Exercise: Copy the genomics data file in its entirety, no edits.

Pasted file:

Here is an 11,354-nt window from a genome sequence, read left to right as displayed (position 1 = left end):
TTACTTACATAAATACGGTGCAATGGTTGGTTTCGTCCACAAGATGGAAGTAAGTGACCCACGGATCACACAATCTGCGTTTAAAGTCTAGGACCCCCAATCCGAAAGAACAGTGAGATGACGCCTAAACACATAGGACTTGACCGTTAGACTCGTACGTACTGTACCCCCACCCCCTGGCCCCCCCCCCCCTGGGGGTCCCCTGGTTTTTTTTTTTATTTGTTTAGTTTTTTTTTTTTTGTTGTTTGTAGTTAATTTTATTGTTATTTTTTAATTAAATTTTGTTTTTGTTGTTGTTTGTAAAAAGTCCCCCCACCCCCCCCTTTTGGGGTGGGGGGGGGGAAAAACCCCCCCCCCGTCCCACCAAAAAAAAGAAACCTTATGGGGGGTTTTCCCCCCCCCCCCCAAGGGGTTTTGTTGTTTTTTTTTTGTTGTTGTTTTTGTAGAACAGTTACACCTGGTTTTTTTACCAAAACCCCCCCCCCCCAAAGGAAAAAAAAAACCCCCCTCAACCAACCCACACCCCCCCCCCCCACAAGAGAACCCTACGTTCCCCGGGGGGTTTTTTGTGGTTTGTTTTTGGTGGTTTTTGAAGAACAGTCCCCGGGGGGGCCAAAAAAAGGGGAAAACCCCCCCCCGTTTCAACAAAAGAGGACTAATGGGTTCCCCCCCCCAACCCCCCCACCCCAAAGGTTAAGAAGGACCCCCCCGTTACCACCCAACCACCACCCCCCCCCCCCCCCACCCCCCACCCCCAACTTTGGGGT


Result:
Here is an 11,354-nt window from a genome sequence, read left to right as displayed (position 1 = left end):
TTACTTACATAAATACGGTGCAATGGTTGGTTTCGTCCACAAGATGGAAGTAAGTGACCCACGGATCACACAATCTGCGTTTAAAGTCTAGGACCCCCAATCCGAAAGAACAGTGAGATGACGCCTAAACACATAGGACTTGACCGTTAGACTCGTACGTACTGTACCCCCACCCCCTGGCCCCCCCCCCCCTGGGGGTCCCCTGGTTTTTTTTTTTATTTGTTTAGTTTTTTTTTTTTTGTTGTTTGTAGTTAATTTTATTGTTATTTTTTAATTAAATTTTGTTTTTGTTGTTGTTTGTAAAAAGTCCCCCCACCCCCCCCTTTTGGGGTGGGGGGGGGGAAAAACCCCCCCCCCGTCCCACCAAAAAAAAGAAACCTTATGGGGGGTTTTCCCCCCCCCCCCCAAGGGGTTTTGTTGTTTTTTTTTTGTTGTTGTTTTTGTAGAACAGTTACACCTGGTTTTTTTACCAAAACCCCCCCCCCCCAAAGGAAAAAAAAAACCCCCCTCAACCAACCCACACCCCCCCCCCCCACAAGAGAACCCTACGTTCCCCGGGGGGTTTTTTGTGGTTTGTTTTTGGTGGTTTTTGAAGAACAGTCCCCGGGGGGGCCAAAAAAAGGGGAAAACCCCCCCCCGTTTCAACAAAAGAGGACTAATGGGTTCCCCCCCCCAACCCCCCCACCCCAAAGGTTAAGAAGGACCCCCCCGTTACCACCCAACCACCACCCCCCCCCCCCCCCACCCCCCACCCCCAACTTTGGGGT